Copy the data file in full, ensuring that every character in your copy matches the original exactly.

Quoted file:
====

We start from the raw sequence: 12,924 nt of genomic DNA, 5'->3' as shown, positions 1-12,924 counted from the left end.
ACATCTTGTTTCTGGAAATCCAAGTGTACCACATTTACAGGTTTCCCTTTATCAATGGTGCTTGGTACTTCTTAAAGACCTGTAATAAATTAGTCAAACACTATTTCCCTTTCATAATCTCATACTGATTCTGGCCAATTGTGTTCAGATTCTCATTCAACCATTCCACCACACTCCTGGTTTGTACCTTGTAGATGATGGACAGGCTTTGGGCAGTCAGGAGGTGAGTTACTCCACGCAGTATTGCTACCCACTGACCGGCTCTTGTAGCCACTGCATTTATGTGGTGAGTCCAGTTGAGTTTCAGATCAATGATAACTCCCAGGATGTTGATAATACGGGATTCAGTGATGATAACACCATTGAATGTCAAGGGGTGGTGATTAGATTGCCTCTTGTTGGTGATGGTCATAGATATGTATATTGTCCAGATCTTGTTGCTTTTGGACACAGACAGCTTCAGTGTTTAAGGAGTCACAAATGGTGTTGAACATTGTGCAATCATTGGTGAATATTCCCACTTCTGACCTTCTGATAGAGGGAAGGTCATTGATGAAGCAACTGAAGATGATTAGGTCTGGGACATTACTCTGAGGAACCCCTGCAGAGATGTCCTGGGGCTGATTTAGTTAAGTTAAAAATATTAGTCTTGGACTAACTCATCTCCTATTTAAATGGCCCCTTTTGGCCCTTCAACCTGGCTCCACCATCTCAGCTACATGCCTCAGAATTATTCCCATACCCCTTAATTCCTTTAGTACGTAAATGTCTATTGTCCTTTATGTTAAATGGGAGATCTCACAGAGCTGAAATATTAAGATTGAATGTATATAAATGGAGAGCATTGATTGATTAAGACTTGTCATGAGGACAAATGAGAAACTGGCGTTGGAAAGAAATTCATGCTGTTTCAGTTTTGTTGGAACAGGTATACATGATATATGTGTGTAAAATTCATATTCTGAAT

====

We start from the raw sequence: 12,924 nt of genomic DNA, 5'->3' as shown, positions 1-12,924 counted from the left end.
ACATCTTGTTTCTGGAAATCCAAGTGTACCACATTTACAGGTTTCCCTTTATCAATGGTGCTTGGTACTTCTTAAAGACCTGTAATAAATTAGTCAAACACTATTTCCCTTTCATAATCTCATACTGATTCTGGCCAATTGTGTTCAGATTCTCATTCAACCATTCCACCACACTCCTGGTTTGTACCTTGTAGATGATGGACAGGCTTTGGGCAGTCAGGAGGTGAGTTACTCCACGCAGTATTGCTACCCACTGACCGGCTCTTGTAGCCACTGCATTTATGTGGTGAGTCCAGTTGAGTTTCAGATCAATGATAACTCCCAGGATGTTGATAATACGGGATTCAGTGATGATAACACCATTGAATGTCAAGGGGTGGTGATTAGATTGCCTCTTGTTGGTGATGGTCATAGATATGTATATTGTCCAGATCTTGTTGCTTTTGGACACAGACAGCTTCAGTGTTTAAGGAGTCACAAATGGTGTTGAACATTGTGCAATCATTGGTGAATATTCCCACTTCTGACCTTCTGATAGAGGGAAGGTCATTGATGAAGCAACTGAAGATGATTAGGTCTGGGACATTACTCTGAGGAACCCCTGCAGAGATGTCCTGGGGCTGATTTAGTTAAGTTAAAAATATTAGTCTTGGACTAACTCATCTCCTATTTAAATGGCCCCTTTTGGCCCTTCAACCTGGCTCCACCATCTCAGCTACATGCCTCAGAATTATTCCCATACCCCTTAATTCCTTTAGTACGTAAATGTCTATTGTCCTTTATGTTAAATGGGAGATCTCACAGAGCTGAAATATTAAGATTGAATGTATATAAATGGAGAGCATTGATTGATTAAGACTTGTCATGAGGACAAATGAGAAACTGGCGTTGGAAAGAAATTCATGCTGTTTCAGTTTTGTTGGAACAGGTATACATGATATATGTGTGTAAAATTCATATTCTGAAT